A Series that Converges and Diverges?Date: 04/30/2002 at 03:49:53 From: Darren Stanley Subject: A series that converges AND diverges? I'm told that this question is related to a new branch of mathematics. Thus, I cannot even begin to describe what sort of question my question is. Nevertheless, it involves some elementary mathematics. Here it is: Let N = 1 + 2 + 4 + 8 + 16 + 32 + 64 + 128 + ... The series diverges, right? But N = 1 + 2 + 4 + 8 + 16 + 32 + 64 + 128 + ... = 1 + 2(1 + 2 + 4 + 8 16 + 32 + 64 + ...) = 1 + 2(N) So...if N = 1 + 2N, then N= -1 So, then the series converges... Huh? Thanks. Date: 04/30/2002 at 08:36:14 From: Doctor Pete Subject: Re: A series that converges AND diverges? Hi, Your question is an interesting one; however, I am not aware of it being related to anything particularly novel. The infinite series you describe as N is in fact divergent, and the argument you provide showing N is finite is false. To see why, we first appeal to the definition of an infinite series. For all nonnegative integers n, consider the sequence {a[n]} = {a[0], a[1], a[2], a[3], ... }. Then the infinite series which we usually write as S = a[0] + a[1] + a[2] + a[3] + ... is defined to be lim S[k] as k -> infinity, where is the finite partial sum S[k] = a[0] + a[1] + ... + a[k]. It is in this manner that the precise meaning of an infinite series is made clear. Thus, when we look at N = 1 + 2 + 4 + 8 + ... we are really looking at the limit of partial sums of the sequence {a[n]}, n >= 0, a[n] = 2^n. It is quite obvious that the sequence is unbounded above, and therefore the limit fails to exist and N is what we call "divergent." On the other hand, we need to understand why the "proof" of the convergence of N is erroneous. The mistake is a subtle one: The relation N = 1 + 2 + 4 + ... = 1 + 2(1 + 2 + 4 + ...) = 1 + 2N from which we obtain the equation N = 1 + 2N, is, in the most general sense, not the problem. The problem occurs when you subtract N from both sides and proceed to manipulate the equation algebraically to conclude N = -1. These operations cannot be done because they presume the value of N to be well-defined (in this case, finite). In essence, the conclusion N = -1 is based on the assumption that N converges; and this is not allowed, because one cannot assume what is not yet proven (and is in fact false). Hence the false assumption leads to a meaningless result. For another example of some incorrect reasoning about infinite series, consider the series defined by the sequence a[n] = (-1)^n, n >= 0. That is, let M = 1 - 1 + 1 - 1 + 1 - 1 + ... . If you pair successive terms in the following manner, M = (1 - 1) + (1 - 1) + (1 - 1) + ... = 0. But then, if we pair the terms differently, M = 1 + (-1 + 1) + (-1 + 1) + (-1 + 1) + ... = 1. This seemingly paradoxical result is simply the result of neglecting the definition of an infinite series. We are not allowed to compute the infinite sum M by selectively grouping its terms, but instead we must write M = lim S[k] where k -> infinity, and S[k] = (-1)^0 + (-1)^1 + ... + (-1)^k, from which we find that S[k] = 0 if k is odd, and 1 if k is even. In other words, we have S[k] = 1 + (-1)^k for all k, and hence M = lim S[k] = 1 + lim (-1)^k, but this last limit is undefined (it may seem obvious, but a rigorous proof is a topic for real analysis and the definition of a limit). Therefore, M is divergent. But it is important to note that S[k] is bounded; thus M is not divergent in the sense that its value is infinite, but rather because it has no well-defined finite value. That is, we always have 0 <= S[k] <= 1, but lim S[k] is not a fixed number in this interval. I hope this discussion has cleared up some of your questions. To have a full appreciation of the topics we've brought up, research the subject of real analysis, and in particular, the idea of sequences, series, and limits. - Doctor Pete, The Math Forum http://mathforum.org/dr.math/ Date: 04/30/2002 at 13:26:47 From: Darren Stanley Subject: A series that converges AND diverges? Thank you for responding to my question on N = 1+2+4+8+16+... converging/diverging. You may be amused that this very question stumped a large roomful of mathematicians and math educators at a PIMS conference last week in Vancouver, BC. Thank you once again. Darren |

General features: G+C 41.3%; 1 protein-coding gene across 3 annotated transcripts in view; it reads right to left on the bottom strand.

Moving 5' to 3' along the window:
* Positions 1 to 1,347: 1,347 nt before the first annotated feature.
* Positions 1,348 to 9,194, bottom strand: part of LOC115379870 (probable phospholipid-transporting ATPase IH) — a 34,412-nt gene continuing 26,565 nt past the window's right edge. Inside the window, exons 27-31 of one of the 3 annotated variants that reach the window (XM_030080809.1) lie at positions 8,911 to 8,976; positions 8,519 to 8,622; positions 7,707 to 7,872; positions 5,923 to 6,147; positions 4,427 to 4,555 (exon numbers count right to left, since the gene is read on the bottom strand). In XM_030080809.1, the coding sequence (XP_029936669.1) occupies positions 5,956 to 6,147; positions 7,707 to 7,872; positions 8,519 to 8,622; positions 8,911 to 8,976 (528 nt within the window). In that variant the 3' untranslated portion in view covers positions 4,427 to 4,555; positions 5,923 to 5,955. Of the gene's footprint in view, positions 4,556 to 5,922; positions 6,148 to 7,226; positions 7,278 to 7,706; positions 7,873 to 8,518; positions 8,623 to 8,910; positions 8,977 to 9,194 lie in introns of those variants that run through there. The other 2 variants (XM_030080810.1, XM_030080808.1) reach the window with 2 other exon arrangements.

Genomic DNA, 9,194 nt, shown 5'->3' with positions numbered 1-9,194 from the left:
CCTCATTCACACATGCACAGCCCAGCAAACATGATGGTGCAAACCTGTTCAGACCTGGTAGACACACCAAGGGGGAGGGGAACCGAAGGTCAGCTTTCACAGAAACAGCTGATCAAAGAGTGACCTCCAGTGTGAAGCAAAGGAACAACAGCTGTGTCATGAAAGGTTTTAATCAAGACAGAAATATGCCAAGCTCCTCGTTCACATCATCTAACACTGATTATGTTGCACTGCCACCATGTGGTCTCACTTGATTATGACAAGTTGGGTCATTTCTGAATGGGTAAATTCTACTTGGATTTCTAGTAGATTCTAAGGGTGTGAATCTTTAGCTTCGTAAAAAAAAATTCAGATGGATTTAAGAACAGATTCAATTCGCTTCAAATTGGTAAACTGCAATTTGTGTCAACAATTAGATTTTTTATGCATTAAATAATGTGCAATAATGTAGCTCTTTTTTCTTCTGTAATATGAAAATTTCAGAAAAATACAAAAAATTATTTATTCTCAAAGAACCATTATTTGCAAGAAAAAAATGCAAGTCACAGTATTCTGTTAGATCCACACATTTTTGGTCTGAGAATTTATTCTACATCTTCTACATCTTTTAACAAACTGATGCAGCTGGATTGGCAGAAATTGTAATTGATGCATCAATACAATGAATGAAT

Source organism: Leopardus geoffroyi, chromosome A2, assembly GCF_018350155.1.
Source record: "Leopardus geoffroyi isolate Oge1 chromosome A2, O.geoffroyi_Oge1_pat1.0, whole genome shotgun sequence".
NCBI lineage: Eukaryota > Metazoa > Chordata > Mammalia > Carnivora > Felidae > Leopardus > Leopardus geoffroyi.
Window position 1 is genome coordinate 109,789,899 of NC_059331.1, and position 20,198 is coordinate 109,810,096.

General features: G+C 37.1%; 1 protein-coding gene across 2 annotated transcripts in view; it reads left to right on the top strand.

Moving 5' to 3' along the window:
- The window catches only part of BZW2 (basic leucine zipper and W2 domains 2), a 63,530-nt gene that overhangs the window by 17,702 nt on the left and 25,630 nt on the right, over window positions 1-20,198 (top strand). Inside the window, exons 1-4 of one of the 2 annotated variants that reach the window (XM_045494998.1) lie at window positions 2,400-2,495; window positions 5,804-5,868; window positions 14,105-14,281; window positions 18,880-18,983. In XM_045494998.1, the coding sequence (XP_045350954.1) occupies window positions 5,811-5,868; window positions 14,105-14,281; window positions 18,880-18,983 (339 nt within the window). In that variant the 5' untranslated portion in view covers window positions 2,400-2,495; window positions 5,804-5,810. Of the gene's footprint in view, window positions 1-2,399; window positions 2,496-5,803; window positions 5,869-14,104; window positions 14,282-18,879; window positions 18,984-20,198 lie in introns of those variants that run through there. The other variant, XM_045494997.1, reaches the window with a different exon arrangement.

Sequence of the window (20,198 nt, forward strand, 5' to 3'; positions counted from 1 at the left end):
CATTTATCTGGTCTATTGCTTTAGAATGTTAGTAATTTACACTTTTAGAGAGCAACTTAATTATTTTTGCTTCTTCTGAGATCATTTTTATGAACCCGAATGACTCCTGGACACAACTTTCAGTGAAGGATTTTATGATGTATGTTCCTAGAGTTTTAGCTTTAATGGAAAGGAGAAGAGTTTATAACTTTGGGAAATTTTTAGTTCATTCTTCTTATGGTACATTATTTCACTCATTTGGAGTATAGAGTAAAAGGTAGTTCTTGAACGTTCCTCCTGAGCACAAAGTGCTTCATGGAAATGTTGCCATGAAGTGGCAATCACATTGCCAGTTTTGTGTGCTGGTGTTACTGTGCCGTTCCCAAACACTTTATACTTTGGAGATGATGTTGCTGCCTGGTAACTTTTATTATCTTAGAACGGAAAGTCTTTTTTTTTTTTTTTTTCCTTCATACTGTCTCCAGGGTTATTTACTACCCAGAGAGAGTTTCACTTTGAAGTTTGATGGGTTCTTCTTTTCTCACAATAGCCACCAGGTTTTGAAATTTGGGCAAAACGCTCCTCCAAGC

Search the Dr. Math Library: |
[Privacy Policy] [Terms of Use]
Ask Dr. Math^{TM}
© 1994- The Math Forum at NCTM. All rights reserved.
http://mathforum.org/dr.math/